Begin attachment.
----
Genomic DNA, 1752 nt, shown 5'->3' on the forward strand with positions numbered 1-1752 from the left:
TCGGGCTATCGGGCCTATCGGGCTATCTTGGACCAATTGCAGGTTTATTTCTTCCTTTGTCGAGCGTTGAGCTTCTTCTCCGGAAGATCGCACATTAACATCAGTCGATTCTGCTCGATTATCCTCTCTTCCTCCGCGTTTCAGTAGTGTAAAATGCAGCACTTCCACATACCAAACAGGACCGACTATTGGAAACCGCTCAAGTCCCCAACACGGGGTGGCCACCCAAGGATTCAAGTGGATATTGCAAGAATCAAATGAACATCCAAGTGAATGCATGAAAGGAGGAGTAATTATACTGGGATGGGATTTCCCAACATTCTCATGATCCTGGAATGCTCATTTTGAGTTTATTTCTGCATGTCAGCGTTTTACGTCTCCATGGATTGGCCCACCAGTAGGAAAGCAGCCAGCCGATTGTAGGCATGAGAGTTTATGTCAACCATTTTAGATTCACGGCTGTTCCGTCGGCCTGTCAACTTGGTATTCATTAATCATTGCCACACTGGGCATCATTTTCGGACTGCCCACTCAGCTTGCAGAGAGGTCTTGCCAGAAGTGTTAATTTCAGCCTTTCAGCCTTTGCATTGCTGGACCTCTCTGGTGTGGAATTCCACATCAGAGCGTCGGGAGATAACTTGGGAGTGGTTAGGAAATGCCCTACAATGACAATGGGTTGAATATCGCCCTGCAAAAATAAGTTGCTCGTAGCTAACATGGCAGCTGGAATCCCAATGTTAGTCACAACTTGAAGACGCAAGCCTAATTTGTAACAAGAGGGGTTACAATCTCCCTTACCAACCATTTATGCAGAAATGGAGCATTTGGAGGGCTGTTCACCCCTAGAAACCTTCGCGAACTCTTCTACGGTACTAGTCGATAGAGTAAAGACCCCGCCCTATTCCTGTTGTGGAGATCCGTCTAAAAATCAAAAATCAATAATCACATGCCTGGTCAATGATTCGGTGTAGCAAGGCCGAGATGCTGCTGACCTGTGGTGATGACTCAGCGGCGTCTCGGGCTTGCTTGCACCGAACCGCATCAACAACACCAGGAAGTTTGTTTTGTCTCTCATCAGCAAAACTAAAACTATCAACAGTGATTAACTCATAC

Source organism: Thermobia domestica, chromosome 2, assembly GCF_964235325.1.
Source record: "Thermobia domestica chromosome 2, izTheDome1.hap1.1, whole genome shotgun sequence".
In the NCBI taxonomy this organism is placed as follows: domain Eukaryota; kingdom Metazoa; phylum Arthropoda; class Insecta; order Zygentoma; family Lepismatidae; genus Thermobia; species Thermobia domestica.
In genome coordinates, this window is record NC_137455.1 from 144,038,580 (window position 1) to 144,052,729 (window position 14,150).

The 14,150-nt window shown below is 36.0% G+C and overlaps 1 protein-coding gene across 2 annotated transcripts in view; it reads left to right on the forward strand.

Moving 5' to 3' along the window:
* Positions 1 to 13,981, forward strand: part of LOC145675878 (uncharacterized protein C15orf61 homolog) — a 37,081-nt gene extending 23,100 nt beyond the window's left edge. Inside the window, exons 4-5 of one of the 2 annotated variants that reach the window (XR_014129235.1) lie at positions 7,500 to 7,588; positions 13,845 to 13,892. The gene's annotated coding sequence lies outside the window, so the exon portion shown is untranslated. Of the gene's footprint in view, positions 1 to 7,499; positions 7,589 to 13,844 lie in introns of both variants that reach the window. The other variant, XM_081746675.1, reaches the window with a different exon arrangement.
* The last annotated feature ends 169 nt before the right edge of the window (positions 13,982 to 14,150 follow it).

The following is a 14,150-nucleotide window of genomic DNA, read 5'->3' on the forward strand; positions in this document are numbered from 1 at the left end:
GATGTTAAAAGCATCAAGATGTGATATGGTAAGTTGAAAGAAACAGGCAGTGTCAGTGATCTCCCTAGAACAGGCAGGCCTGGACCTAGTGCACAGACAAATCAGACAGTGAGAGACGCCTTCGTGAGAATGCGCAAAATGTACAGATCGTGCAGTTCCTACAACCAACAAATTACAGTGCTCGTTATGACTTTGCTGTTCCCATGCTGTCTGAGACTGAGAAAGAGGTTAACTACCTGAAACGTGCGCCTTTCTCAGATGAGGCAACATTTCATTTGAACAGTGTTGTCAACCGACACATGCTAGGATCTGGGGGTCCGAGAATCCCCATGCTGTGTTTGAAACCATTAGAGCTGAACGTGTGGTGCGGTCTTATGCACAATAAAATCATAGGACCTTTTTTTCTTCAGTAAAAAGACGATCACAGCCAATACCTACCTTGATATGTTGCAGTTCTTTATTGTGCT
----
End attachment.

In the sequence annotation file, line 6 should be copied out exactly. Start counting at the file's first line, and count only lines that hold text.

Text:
In genome coordinates, this window is record NC_137455.1 from 144,038,580 (window position 1) to 144,052,729 (window position 14,150).